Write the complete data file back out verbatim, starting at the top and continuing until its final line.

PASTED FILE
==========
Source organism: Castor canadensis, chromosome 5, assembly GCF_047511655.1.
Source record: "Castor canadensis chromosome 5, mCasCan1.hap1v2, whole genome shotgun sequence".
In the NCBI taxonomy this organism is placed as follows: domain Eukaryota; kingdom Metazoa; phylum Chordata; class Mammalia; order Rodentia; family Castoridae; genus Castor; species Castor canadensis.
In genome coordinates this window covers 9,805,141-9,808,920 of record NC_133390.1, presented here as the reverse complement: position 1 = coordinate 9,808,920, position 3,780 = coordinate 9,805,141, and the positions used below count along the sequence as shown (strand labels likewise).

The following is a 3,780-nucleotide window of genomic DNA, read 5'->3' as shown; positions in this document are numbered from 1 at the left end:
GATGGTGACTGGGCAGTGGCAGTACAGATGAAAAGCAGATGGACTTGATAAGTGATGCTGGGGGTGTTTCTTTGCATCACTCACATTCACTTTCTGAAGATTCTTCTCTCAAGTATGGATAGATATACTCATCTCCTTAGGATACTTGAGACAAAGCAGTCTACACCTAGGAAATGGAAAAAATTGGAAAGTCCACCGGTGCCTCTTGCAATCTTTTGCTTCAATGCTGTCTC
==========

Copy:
Source organism: Castor canadensis, chromosome 5, assembly GCF_047511655.1.
Source record: "Castor canadensis chromosome 5, mCasCan1.hap1v2, whole genome shotgun sequence".
In the NCBI taxonomy this organism is placed as follows: domain Eukaryota; kingdom Metazoa; phylum Chordata; class Mammalia; order Rodentia; family Castoridae; genus Castor; species Castor canadensis.
In genome coordinates this window covers 9,805,141-9,808,920 of record NC_133390.1, presented here as the reverse complement: position 1 = coordinate 9,808,920, position 3,780 = coordinate 9,805,141, and the positions used below count along the sequence as shown (strand labels likewise).

The following is a 3,780-nucleotide window of genomic DNA, read 5'->3' as shown; positions in this document are numbered from 1 at the left end:
GATGGTGACTGGGCAGTGGCAGTACAGATGAAAAGCAGATGGACTTGATAAGTGATGCTGGGGGTGTTTCTTTGCATCACTCACATTCACTTTCTGAAGATTCTTCTCTCAAGTATGGATAGATATACTCATCTCCTTAGGATACTTGAGACAAAGCAGTCTACACCTAGGAAATGGAAAAAATTGGAAAGTCCACCGGTGCCTCTTGCAATCTTTTGCTTCAATGCTGTCTC